But in taking Arsenal to the brink of ripping up the rule book on which football in this country is based, he has stirred up a hornets' nest and could be about to feel the full force of a furious fanbase that is now unified in wanting change.
"We have to keep up all the momentum that has built up in the last couple of days," said Herlihy. "We need all the people who stood up to be counted over the Super League, all the people who got involved and contacted the club, all the people who signed up to the AST and done their bit.
"Getting him out is easier said than done of course and there is a lot of work to do there, but with the AST at the helm and the brains that they’ve got in their organisation, they’ve got some great strategy ideas about how to approach this now.
"There is a massive groundswell of anti-Kroenke feeling and that is only going to continue over the next few weeks.
"Hopefully he will be left under no illusions that we don’t want him at our club."
The audacity of Kroenke in trying to push through the Super League proposal alongside his fellow billionaire owners is what has enraged the Arsenal supporters so much.
This is a man who has overseen a decade of decline in north London. When he arrived Arsenal were a European heavyweight, now they sit among the also-rans.
And now, with the club starting to lose money for the first time since he took control, he has gone behind everyone’s back in a move to shore up his own financial position.
The apology Arsenal issued on Tuesday night stated that the decision to join the Super League was driven by a desire to protect the club and to support the wider football community through greater solidarity and financial stability.
Supporters of Arsenal - and clubs all over Europe - saw right though that. For once, Kroenke's plan backfired.
He has failed to get his own way and revolution could be coming, with Friday night’s protest just the start.
Supporters' groups of the six English clubs involved in the Super League have been flooded with fans trying to sign up during the past week, with over 1,000 new members joining the AST within just 48 hours.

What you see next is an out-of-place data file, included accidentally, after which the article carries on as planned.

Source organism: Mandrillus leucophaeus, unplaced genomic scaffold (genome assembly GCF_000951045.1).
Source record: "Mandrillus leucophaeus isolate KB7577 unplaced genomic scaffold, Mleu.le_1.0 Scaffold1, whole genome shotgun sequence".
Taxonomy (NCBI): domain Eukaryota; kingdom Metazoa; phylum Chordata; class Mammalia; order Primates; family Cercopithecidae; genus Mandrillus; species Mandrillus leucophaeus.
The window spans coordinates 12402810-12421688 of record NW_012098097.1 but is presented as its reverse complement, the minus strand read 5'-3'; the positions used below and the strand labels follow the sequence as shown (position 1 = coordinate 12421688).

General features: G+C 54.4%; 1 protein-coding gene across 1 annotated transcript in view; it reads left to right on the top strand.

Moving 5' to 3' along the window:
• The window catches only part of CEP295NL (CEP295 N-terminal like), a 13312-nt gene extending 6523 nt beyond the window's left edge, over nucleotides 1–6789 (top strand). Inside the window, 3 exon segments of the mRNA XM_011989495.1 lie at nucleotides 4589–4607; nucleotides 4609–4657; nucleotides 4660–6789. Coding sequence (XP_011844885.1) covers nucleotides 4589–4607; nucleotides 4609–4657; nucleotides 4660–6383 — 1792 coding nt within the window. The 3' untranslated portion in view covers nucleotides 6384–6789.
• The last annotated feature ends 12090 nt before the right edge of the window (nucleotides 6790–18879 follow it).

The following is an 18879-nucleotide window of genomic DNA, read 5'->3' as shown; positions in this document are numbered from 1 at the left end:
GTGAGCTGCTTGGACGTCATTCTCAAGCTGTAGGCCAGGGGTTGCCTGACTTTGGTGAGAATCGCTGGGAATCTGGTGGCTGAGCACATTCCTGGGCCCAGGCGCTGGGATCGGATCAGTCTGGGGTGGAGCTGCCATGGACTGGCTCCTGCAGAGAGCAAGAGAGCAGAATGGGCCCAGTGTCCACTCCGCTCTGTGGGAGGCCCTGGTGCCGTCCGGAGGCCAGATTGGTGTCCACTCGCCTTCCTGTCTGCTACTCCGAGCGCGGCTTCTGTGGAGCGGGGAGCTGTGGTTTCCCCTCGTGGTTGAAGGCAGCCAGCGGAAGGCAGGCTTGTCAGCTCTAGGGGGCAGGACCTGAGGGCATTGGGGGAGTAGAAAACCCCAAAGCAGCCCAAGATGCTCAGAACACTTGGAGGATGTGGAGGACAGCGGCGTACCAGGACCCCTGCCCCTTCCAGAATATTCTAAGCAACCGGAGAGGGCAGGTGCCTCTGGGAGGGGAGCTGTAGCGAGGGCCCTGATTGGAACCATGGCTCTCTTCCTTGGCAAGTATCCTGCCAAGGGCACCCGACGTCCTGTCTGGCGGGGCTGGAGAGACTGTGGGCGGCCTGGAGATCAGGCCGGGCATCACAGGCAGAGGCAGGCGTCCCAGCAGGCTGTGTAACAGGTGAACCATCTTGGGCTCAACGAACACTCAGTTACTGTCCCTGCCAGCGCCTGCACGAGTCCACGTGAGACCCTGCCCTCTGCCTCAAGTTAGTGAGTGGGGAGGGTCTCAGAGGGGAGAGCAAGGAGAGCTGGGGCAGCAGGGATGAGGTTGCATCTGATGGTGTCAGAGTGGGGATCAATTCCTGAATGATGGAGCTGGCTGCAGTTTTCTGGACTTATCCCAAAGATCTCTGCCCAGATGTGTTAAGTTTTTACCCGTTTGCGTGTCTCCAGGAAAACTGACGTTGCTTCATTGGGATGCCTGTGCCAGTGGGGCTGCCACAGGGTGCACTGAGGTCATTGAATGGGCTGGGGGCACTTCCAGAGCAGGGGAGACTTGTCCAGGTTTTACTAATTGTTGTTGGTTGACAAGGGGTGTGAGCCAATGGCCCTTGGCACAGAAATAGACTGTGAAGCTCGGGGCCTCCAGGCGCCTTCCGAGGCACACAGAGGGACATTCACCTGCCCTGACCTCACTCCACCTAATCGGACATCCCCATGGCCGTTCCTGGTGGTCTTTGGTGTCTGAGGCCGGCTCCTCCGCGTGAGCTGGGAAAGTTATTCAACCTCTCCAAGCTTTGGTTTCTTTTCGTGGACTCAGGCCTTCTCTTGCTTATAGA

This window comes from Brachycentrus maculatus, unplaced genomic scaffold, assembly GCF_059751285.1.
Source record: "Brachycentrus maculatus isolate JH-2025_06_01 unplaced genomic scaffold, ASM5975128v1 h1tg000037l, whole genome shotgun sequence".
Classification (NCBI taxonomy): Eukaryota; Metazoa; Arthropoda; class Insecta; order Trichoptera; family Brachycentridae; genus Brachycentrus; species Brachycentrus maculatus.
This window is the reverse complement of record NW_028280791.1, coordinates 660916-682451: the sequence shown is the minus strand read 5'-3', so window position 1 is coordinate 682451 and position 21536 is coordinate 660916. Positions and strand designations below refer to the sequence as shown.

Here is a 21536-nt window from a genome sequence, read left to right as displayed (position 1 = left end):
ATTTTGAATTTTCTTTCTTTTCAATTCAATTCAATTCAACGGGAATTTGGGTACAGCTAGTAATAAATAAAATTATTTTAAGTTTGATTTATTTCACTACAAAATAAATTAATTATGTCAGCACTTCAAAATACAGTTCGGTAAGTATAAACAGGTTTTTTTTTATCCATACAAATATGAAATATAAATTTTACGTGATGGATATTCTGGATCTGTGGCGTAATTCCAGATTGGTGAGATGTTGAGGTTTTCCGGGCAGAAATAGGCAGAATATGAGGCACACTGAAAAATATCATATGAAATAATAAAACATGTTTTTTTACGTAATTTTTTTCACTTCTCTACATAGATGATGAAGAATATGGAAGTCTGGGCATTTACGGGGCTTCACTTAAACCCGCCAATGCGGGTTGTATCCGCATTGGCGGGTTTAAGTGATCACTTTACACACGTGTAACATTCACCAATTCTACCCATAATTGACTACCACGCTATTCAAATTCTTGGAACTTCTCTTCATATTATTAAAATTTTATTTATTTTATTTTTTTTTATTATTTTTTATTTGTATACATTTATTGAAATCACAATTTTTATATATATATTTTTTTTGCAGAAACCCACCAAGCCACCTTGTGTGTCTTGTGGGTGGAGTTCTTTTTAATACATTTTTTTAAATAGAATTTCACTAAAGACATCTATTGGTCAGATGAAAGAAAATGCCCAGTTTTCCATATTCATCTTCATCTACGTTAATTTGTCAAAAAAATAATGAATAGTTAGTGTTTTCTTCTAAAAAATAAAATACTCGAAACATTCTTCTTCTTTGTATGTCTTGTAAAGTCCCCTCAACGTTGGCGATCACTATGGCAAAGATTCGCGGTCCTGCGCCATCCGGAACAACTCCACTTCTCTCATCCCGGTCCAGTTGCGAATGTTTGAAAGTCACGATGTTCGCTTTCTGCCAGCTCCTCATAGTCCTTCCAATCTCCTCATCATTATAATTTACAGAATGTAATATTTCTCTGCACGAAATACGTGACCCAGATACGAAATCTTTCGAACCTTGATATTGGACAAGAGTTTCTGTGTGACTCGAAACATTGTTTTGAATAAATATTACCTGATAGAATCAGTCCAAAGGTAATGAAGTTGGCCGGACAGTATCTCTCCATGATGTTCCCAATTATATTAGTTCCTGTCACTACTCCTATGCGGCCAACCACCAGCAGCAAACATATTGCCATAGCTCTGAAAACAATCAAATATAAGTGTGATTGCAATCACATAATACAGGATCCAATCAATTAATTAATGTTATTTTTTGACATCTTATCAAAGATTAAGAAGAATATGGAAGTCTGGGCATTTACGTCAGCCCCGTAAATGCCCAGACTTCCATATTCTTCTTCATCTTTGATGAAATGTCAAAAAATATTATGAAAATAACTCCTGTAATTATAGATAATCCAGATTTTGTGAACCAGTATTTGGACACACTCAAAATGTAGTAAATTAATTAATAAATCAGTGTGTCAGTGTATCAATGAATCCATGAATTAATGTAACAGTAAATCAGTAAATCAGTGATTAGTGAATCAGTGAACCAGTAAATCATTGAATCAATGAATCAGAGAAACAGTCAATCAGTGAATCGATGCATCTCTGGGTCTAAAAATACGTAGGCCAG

"The focus must be on long-term change," said Payton. "Fans need to be involved in the ownership structure, but that can only happen with legislative change."
As the Super League fiasco unravelled during the past week, Payton met with Prime Minister Boris Johnson, who promised the government would launch an urgent review into how the current ownership structure within football could be reformed.
"Stan Kroenke is not fit to own Arsenal Football Club," declared Payton.
"But the decision of what comes next is complex. Even if Kroenke were to leave, it could be out of the frying pan and into the fire.
"That is why the crucial development is the Prime Minister’s commitment to review the ownership structures. The AST wants every Arsenal fan to talk to their MP and submit evidence to this review when it is established.
"We want Arsenal fans to protest in every way possible. Email the club, email your MP, talk to the media, appear on a blog, use social media, mobilise your friends, join the AST. This is multi-layered and protest comes in many forms."
There is a sense of a growing movement at Arsenal now.
The battle lines have been drawn and on Friday night the fans are determined that their voices will be heard, despite KSE's insistence that the club will not be sold.
Kroenke Out? Perhaps not just yet. But the calls for change in north London are about to get harder to ignore.